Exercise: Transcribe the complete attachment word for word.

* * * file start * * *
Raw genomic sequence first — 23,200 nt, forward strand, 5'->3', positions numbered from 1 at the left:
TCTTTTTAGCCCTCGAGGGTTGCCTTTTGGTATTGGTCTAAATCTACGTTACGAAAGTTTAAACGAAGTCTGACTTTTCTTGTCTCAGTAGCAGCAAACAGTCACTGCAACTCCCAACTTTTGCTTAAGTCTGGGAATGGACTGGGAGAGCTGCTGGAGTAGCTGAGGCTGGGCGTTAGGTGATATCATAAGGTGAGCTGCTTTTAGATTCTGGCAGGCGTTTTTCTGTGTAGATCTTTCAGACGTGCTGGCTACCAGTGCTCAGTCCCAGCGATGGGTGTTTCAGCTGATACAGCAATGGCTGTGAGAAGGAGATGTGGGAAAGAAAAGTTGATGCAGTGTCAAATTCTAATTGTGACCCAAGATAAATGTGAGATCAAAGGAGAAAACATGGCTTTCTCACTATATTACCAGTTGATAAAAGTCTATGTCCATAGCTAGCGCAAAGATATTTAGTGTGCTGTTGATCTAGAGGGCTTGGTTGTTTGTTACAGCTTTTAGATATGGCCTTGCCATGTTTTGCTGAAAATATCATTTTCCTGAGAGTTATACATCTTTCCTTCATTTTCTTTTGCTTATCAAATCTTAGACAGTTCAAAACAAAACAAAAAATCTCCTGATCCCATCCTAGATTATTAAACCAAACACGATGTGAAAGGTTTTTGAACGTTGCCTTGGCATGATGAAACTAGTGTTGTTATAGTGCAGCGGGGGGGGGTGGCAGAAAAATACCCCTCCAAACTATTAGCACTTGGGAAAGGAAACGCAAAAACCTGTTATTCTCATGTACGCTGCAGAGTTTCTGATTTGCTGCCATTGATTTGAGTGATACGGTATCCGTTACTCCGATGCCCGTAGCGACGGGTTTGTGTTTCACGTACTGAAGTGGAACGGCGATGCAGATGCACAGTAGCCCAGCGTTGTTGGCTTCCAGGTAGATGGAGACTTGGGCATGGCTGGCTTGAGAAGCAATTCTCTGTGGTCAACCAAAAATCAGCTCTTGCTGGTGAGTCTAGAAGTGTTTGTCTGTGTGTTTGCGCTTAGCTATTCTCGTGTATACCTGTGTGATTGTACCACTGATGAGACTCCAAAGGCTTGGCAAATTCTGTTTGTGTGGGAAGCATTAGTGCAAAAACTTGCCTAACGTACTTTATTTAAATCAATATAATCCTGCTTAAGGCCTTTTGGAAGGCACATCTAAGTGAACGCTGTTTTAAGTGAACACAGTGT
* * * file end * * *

Raw genomic sequence first — 23,200 nt, forward strand, 5'->3', positions numbered from 1 at the left:
TCTTTTTAGCCCTCGAGGGTTGCCTTTTGGTATTGGTCTAAATCTACGTTACGAAAGTTTAAACGAAGTCTGACTTTTCTTGTCTCAGTAGCAGCAAACAGTCACTGCAACTCCCAACTTTTGCTTAAGTCTGGGAATGGACTGGGAGAGCTGCTGGAGTAGCTGAGGCTGGGCGTTAGGTGATATCATAAGGTGAGCTGCTTTTAGATTCTGGCAGGCGTTTTTCTGTGTAGATCTTTCAGACGTGCTGGCTACCAGTGCTCAGTCCCAGCGATGGGTGTTTCAGCTGATACAGCAATGGCTGTGAGAAGGAGATGTGGGAAAGAAAAGTTGATGCAGTGTCAAATTCTAATTGTGACCCAAGATAAATGTGAGATCAAAGGAGAAAACATGGCTTTCTCACTATATTACCAGTTGATAAAAGTCTATGTCCATAGCTAGCGCAAAGATATTTAGTGTGCTGTTGATCTAGAGGGCTTGGTTGTTTGTTACAGCTTTTAGATATGGCCTTGCCATGTTTTGCTGAAAATATCATTTTCCTGAGAGTTATACATCTTTCCTTCATTTTCTTTTGCTTATCAAATCTTAGACAGTTCAAAACAAAACAAAAAATCTCCTGATCCCATCCTAGATTATTAAACCAAACACGATGTGAAAGGTTTTTGAACGTTGCCTTGGCATGATGAAACTAGTGTTGTTATAGTGCAGCGGGGGGGGGTGGCAGAAAAATACCCCTCCAAACTATTAGCACTTGGGAAAGGAAACGCAAAAACCTGTTATTCTCATGTACGCTGCAGAGTTTCTGATTTGCTGCCATTGATTTGAGTGATACGGTATCCGTTACTCCGATGCCCGTAGCGACGGGTTTGTGTTTCACGTACTGAAGTGGAACGGCGATGCAGATGCACAGTAGCCCAGCGTTGTTGGCTTCCAGGTAGATGGAGACTTGGGCATGGCTGGCTTGAGAAGCAATTCTCTGTGGTCAACCAAAAATCAGCTCTTGCTGGTGAGTCTAGAAGTGTTTGTCTGTGTGTTTGCGCTTAGCTATTCTCGTGTATACCTGTGTGATTGTACCACTGATGAGACTCCAAAGGCTTGGCAAATTCTGTTTGTGTGGGAAGCATTAGTGCAAAAACTTGCCTAACGTACTTTATTTAAATCAATATAATCCTGCTTAAGGCCTTTTGGAAGGCACATCTAAGTGAACGCTGTTTTAAGTGAACACAGTGT